HNS Botnet Recent Activities
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HNS Botnet Recent Activities

Author: Rootkiter, yegenshen

HNS is an IoT botnet (Hide and Seek) originally discovered by BitDefender in January this year. In that report, the researchers pointed out that HNS used CVE-2016-10401, and other vulnerabilities to propagate malicious code and stole user information. The HNS communicates through the P2P mechanism, which is the second IoT botnet that we know uses P2P communication after Hajime.

P2P-like botnets are hard to take down, and the HNS botnet has been continuously updated over the past few months, some major updates we see:

  • Added exploits for AVTECH devices (webcam, webcam), CISCO Linksys router, JAWS/1.0 web server, Apache CouchDB, OrientDB; with the two devices mentioned in the original report, HNS currently supports 7 exploiting methods all together
  • Hard-coded P2P node addresses have been increased to 171;
  • In addition, we observed that the HNS botnet adds a cpuminer mining program, it is not functioning properly yet.
  • In particular, with the added support of OrientDB and CouchDB database servers, HNS is no longer just an IoT botnet, but a cross-platform botnet now.

Malware Samples

We analyzed following samples:

c1816d141321276cd4621abcd280ee40    #hns x86
0770ff1a6e90eb5d083c16452e45abd5    #hns arm
30ebaaeb61a4ecae3ade7d1d4e5c7adb    #hns_miner

Network Scanning and Exploits

HNS botnet looks for potential victims by initiating a network scanning. In this scanning, HNS borrows code from mirai botnet, and shares the same characters.

The scanning target ports include fixed TCP port 80/8080/2480/5984/23 and other random ports.

These ports and their corresponding well known services are:

23    Telnet
80    HTTP Web Service
2480  OrientDB
5984  CouchDB
8080  HTTP Web Service
Random-Port   NA

HNS will try to implant itself on these ports, utilizing the following exploits. In these exploits, 1 and 2 are listed in bitdefender original report. The other 5 are newly integrated.

  1. TPLink-Routers RCE
  2. Netgear RCE
  3. new: AVTECH RCE
  4. new: CISCO Linksys Router RCE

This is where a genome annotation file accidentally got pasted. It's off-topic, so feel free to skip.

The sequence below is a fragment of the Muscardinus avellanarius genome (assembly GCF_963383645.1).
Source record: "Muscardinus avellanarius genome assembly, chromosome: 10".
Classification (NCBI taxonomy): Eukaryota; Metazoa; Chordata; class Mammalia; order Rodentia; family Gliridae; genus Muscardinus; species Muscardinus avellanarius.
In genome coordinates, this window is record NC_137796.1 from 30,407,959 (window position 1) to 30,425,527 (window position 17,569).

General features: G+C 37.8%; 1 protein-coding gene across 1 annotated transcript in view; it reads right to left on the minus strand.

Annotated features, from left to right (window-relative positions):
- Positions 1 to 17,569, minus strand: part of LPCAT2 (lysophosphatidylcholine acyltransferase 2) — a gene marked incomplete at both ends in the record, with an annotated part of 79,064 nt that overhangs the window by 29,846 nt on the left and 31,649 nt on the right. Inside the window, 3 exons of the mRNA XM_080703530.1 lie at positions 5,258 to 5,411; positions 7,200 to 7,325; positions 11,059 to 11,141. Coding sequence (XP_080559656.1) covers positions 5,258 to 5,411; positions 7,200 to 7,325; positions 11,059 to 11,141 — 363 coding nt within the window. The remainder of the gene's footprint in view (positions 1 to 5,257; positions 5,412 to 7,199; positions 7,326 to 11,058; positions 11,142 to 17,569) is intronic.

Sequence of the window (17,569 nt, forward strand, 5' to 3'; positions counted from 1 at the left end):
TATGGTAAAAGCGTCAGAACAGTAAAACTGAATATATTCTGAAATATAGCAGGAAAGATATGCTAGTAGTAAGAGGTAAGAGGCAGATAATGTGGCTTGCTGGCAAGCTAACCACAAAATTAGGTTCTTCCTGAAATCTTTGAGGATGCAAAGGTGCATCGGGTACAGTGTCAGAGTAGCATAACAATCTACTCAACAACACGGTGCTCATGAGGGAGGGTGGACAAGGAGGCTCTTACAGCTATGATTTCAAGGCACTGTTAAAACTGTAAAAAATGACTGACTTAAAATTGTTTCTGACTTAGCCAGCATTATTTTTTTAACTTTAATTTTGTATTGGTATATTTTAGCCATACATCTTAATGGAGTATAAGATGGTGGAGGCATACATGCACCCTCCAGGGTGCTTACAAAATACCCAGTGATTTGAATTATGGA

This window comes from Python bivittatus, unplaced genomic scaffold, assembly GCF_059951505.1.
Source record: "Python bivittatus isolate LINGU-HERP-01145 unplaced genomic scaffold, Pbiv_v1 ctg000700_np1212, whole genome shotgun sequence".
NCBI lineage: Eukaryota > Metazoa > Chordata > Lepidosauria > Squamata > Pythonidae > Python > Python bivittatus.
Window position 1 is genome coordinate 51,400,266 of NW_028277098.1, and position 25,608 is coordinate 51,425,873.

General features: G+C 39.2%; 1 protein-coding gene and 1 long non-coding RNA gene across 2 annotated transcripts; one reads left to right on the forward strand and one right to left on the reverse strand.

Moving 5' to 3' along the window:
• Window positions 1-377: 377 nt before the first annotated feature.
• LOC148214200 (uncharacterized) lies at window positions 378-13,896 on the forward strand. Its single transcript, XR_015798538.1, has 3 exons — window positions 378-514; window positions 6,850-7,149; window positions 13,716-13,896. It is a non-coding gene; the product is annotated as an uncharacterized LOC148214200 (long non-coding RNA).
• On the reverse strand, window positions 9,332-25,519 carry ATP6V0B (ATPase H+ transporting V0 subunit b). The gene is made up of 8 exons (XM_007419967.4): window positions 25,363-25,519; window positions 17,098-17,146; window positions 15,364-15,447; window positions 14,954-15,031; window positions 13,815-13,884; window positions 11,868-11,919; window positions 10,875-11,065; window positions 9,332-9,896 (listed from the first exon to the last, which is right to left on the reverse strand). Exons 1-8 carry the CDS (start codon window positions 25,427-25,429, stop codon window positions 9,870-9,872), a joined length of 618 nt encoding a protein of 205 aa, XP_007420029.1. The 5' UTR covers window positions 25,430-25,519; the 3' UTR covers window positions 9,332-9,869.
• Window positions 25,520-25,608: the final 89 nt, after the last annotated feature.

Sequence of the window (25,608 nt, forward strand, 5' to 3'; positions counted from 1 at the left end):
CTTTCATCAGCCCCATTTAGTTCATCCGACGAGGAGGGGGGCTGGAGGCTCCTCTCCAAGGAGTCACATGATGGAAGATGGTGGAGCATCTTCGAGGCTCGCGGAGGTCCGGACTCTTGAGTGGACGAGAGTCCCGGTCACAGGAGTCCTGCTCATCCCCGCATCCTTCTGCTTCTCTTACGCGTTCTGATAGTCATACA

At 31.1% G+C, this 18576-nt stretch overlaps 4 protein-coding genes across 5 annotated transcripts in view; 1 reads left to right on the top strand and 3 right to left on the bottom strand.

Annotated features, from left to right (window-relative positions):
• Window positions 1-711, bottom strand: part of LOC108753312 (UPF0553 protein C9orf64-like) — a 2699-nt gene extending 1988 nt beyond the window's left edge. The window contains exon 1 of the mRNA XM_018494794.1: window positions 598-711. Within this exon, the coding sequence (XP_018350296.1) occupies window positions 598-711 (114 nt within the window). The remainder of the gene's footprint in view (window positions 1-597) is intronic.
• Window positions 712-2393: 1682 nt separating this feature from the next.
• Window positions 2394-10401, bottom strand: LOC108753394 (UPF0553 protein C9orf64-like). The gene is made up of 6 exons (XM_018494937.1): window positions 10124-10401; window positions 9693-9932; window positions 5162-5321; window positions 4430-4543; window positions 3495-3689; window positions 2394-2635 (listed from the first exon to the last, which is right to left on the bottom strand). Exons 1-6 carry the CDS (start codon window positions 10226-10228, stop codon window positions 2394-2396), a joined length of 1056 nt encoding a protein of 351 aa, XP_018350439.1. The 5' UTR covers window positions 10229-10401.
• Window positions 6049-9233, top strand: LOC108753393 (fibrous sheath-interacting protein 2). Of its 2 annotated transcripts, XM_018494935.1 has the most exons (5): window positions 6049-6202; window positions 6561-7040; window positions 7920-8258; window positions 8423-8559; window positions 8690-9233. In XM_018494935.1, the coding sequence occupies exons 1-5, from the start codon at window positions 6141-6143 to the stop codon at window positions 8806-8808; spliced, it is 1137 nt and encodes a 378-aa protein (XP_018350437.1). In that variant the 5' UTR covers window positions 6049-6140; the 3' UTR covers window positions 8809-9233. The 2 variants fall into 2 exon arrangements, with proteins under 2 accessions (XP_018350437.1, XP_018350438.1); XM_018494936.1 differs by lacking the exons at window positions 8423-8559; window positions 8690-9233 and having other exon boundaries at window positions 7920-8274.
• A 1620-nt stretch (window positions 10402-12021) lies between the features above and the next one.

5. new: JAW/1.0 RCE
  6. new: OrientDB RCE
  7. new: CouchDB RCE

171 Hard-coded P2P peer

HNS node contacts to other P2P peers with the following 3 methods, in which, 2 and 3 are listed in bitdefender original report.

  1. From a hard-coded built-in list of 171 peer addresses
  2. From the command-line args
  3. From the other P2P peers

These 171 peers will interact during the check-in and following interaction process

The Check-in Process

When started with no command-line args, HNS node will send lots of UPD check-in packets. IP addresses of these packets are randomized, while some others are set based on the build-in list. Part of the list is shown as follows, with a full list can be seen in the IoC section.

The Interaction Process

HNS has the following characteristics when doing P2P interaction between its nodes:

  • The check-in packet is a UDP packet with random length and content. So no significant feature here. The stands out is in the second packet from the upstream nodes, which has a length of 2 and the first byte is the uppercase letter ‘O’. In addition, the second byte of the return packet is actually a checksum value calculated from the request packet, so as can also be used to ID HNS communications. The detailed verification algorithm is shown as below.
  • After joining into the P2P network, HNS needs to perform address synchronization constantly to ensure nodes connections. This synchronous operation has strong network characteristics. First, the downstream node sends a request packet with the length 1 with content "~" to the upstream node, and then the upstream node replies with a packet of length 8 with the initial letter "^".
  • HNS nodes interact frequently and have lots of data exchange. The request packet length is 69 with initial letter "y", and the reply packet has a length of 261 with initial letter uppercase "Y".

The algorithm for service repond packets, based on python 2.7

When sending the following request packet:

data_pointer = "5b 02 d7 ff 52 02 61 e9 a5 7e 0b 07 c5 43 5b".replace("","").decode('hex')

The expected response packet from the upstream node would be:

ack="4f b6".replace(" ","").decode('hex')

Where chr(0x4f) is fixed and chr(0xb6) is calculated as follows:

def calc_crc(data_pointer):
    data_len_1 = len(data_pointer)-1
    tmp = 88
    for i in range(0,data_len_1):
        tmp += ord(data_pointer[i])
        tmp = tmp &0xff
    tmp2 = tmp^0x3d
    print hex(tmp2),hex(ord(data_pointer[data_len_1]))
    if(tmp2 == ord(data_pointer[data_len_1])):
        return (2*tmp2&0xfe)
    return -1;

Contact Us

If readers have new discoveries, feel free to contact us on twitter.


Malware Sample md5

c1816d141321276cd4621abcd280ee40    #hns x86
0770ff1a6e90eb5d083c16452e45abd5    #hns arm
30ebaaeb61a4ecae3ade7d1d4e5c7adb    #hns_miner

All 171 hard coded P2P peer address list is here.